Experience v Progressive - Managers in the EPL | Stats Analysis

Experience v Progressive - Managers in the EPL | Stats Analysis

At some stage, within every single club forum, there will be a comment that states “…we need an experienced manager” or a version thereof.  This got me thinking, and caused me to ponder a few questions:

  1. Does experience really matter when recruiting a manager?
  2. Are modern methods more relevant than experience?
  3. Does managerial performance improve with experience?

What i’m trying to do is raise some debate around whether modern management / coaching methods & a deeper academic knowledge of the game are as valuable as experience or does experience trump all?

There are a number of things to consider before I start trying to tackle the questions.

Firstly, from being children we are taught that “practice makes perfect”, which is an adage that I wholeheartedly agree with.  However, when preparing for a maths test for instance, is it better to spend 10 hours taking similar tests or spend 10 hours learning the formulas required to take the test?  I’m afraid I don’t have the answer but hopefully you’ll see where i’m coming from.

Secondly, my dad has 30 years more experience of maths than me.  If we were to take the test together, he would use his experience and knowledge to tackle the questions, whereas I would use a calculator.  I wouldn’t like to speculate who would score higher, but IN YOUR FACE DAD!

Finally, what would happen if I gave my dad the calculator?  Would he use it?  Would he be able to use it?  Or would it sit unused on the desk?

Lets take a look at the experience of the coming seasons Premier League managers:

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The average length of experience for Premier League managers next year will be 11.9 years.  In my opinion, and for the purpose of this post, an experienced manager is one who has over 10 years experience, .  Therefore, 11 of the 20 managers can be classed as experienced.

By the way, if experience was the be all and end all, the table above is also the final Premier League table for the 2013/14 season.

Of course, football doesn’t work like that.  Which reinforces question 1, does experience really matter when recruiting a manager?

The chart below shows next seasons Premier League managers in the order that they finished this season:

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7 of the 11 experienced managers (with 10 or more years as a manager) finished in the top 6 of their respective leagues last season.  That’s 64%, whereas only 2 (34%) of the ‘inexperienced’ managers managed the same feat.

Does this mean that experience wins?  It almost does, however clubs that are expected to be challenging for major honours are more likely to be risk averse and rely on the traditional ways of appointing managers meaning that opportunities for inexperienced managers to join a club that is expected to challenge (and has the resources to) are reduced.

Is the nervousness of the so called ‘big clubs’ justified?  After all, both Spurs & Liverpool were brave enough to appoint inexperienced managers with a modern football approach and the general consensus is that they have both done decent jobs last season.  Their level of success next season will be interesting to see and they both have room to have better seasons without having to challenge for the top 2.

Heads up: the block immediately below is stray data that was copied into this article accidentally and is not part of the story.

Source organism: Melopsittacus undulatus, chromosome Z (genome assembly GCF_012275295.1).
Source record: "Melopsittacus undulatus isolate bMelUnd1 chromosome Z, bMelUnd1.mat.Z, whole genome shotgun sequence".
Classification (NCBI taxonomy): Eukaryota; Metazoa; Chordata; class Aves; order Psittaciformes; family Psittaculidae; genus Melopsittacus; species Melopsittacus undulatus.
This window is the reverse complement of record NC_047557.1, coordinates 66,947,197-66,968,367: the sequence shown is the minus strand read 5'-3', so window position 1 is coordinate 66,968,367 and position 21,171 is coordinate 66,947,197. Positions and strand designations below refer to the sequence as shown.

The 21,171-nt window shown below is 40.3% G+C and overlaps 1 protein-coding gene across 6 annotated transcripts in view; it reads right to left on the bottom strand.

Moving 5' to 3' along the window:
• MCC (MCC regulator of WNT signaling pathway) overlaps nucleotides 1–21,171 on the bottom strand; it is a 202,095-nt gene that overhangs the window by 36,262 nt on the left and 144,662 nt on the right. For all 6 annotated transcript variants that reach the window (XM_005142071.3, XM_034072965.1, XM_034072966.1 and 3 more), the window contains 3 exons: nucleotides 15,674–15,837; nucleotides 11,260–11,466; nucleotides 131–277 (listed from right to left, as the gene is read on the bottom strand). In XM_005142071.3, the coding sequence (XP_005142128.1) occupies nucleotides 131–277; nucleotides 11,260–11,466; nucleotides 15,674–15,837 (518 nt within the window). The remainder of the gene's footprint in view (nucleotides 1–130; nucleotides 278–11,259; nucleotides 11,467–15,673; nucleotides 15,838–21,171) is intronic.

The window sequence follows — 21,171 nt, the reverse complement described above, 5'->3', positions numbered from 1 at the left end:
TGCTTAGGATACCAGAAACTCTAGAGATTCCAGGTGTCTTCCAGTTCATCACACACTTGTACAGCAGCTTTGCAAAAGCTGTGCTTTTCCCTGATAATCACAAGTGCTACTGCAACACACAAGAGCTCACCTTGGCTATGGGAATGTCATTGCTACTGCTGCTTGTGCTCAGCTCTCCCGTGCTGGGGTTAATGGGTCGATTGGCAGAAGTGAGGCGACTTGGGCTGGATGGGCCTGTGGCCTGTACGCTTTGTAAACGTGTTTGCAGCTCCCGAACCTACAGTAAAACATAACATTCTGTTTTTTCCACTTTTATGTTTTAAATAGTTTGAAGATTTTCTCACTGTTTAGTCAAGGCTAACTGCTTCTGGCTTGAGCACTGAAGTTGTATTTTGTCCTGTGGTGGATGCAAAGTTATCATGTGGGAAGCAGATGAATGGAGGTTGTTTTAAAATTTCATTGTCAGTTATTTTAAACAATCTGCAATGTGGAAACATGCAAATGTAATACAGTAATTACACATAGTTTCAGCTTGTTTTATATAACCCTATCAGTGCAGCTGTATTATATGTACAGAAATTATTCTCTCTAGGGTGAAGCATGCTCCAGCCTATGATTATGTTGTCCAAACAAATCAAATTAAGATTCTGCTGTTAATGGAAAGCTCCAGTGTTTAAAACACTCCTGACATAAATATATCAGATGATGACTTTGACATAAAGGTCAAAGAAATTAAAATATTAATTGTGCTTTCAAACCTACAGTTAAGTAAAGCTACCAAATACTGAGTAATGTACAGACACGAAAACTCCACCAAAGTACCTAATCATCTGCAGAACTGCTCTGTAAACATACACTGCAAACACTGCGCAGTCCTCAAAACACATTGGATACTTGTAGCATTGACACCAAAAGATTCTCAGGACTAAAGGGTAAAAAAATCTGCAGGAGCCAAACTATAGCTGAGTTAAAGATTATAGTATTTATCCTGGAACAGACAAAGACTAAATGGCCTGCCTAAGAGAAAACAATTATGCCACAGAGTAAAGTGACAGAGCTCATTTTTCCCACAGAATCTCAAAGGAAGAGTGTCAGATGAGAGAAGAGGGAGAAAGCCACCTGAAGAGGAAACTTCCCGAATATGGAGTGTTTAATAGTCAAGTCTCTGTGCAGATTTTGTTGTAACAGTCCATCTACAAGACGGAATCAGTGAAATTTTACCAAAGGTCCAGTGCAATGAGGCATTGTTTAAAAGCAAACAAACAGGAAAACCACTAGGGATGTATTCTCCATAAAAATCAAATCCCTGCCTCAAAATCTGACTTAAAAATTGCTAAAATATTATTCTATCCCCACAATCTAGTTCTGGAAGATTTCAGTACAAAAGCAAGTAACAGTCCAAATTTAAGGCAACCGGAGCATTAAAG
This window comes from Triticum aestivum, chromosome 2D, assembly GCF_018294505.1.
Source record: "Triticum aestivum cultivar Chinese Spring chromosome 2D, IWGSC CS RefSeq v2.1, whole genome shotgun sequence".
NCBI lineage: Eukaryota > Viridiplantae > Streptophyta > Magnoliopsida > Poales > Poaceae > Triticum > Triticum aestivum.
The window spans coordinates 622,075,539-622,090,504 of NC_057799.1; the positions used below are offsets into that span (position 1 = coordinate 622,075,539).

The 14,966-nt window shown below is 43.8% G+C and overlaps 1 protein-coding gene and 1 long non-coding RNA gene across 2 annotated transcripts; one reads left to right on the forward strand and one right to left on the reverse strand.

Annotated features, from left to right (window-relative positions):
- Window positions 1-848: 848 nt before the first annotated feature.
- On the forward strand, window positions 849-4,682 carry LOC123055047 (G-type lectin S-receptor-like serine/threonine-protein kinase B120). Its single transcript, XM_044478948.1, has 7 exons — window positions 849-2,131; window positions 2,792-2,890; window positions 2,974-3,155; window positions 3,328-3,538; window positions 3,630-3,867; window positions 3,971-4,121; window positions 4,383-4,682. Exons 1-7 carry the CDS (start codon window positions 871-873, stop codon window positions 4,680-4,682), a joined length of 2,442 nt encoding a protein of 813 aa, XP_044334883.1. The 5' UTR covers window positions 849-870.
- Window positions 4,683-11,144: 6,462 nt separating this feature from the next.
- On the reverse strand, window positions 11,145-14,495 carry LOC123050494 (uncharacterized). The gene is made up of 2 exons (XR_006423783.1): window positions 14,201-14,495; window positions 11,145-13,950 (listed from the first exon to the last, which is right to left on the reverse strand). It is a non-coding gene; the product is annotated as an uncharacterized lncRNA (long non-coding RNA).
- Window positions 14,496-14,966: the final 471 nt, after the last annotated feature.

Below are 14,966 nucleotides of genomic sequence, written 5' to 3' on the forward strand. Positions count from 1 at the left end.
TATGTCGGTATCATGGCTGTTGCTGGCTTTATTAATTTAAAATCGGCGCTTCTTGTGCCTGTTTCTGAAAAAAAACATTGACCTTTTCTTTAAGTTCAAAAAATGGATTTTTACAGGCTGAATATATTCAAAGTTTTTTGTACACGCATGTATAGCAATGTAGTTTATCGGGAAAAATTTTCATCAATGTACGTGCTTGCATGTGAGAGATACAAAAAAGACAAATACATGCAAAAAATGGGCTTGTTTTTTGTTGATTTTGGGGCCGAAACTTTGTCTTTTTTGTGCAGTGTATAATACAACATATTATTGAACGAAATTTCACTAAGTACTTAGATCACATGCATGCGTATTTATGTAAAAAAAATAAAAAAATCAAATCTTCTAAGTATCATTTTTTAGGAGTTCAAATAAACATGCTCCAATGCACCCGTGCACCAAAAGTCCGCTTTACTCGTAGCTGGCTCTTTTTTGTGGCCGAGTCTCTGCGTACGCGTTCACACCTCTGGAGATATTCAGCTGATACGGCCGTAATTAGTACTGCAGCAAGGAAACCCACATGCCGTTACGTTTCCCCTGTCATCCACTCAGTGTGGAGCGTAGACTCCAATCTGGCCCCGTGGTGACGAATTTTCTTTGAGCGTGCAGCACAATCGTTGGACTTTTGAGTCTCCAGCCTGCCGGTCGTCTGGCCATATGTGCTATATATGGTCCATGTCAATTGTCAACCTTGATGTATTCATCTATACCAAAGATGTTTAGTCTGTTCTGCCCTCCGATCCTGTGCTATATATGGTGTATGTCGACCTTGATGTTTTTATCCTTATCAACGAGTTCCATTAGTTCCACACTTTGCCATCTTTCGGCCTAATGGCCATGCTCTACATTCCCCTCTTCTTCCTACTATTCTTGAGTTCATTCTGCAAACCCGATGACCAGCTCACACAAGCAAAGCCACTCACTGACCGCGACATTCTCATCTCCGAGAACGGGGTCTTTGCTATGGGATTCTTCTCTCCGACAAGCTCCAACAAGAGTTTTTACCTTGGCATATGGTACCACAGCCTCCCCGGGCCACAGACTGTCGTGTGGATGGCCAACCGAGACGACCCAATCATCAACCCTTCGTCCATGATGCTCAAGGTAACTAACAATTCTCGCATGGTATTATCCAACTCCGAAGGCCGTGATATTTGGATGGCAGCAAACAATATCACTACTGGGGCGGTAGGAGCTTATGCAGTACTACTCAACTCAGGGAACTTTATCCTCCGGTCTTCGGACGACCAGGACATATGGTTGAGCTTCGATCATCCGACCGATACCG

But, (frustratingly) this then raises another question.  Will any improvements next season be as a result of their modern approach to football or because of their extra years experience?

My view is that the only way to gauge whether a manager has been successful or not is to look at their final place v pre-season (or pre-employment) objective.  6 (54%) of next seasons 11 experienced managers either achieved or over achieved in 2012/13 (including Laudrup at Swansea, Allardyce at West Ham and Bruce at Hull City).  However, 6 (67%) of the 9 inexperienced managers at least achieved their objective (Steve Clarke at West Brom, Pochettino at Southampton and MacKay at Cardiff for example).

I’m coming to the conclusion that a mixture of both is the right answer which is a real wimps way out!  As a believer in modern techniques in football and making full use of technical advances I will always favour a thoughtful, educated manager with a background in the deeper side of the game rather than a blood and thunder ex-pro who relies on his many years of management experience to get him a job.

Nick Levett (@nlevett), the FA National Development Manager for Youth Football posted the following on twitter a couple of days ago:

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Having considered his points, its hard to disagree with him.

In essence, the appointment of a manager has to be based on a number of things, experience & management / coaching style being just 2 of the considerations.  I think we are certainly going to see a new breed of manager coming through in the next 5 to 10 years with a complete understanding, and appreciation, of technology, statistical analysis and modern coaching styles and maybe some of the ‘dinosaurs’ will disappear.  There will be less & less demand from fans for an experienced manager, and more for an educated, innovative and progressive type that will help lead (or drag) clubs into the future.

Personally my natural instinct is leaning towards the Villas-Boas / Rodgers type of manager rather than a Pardew or Hughes.

Which kills me as a Hull City fan!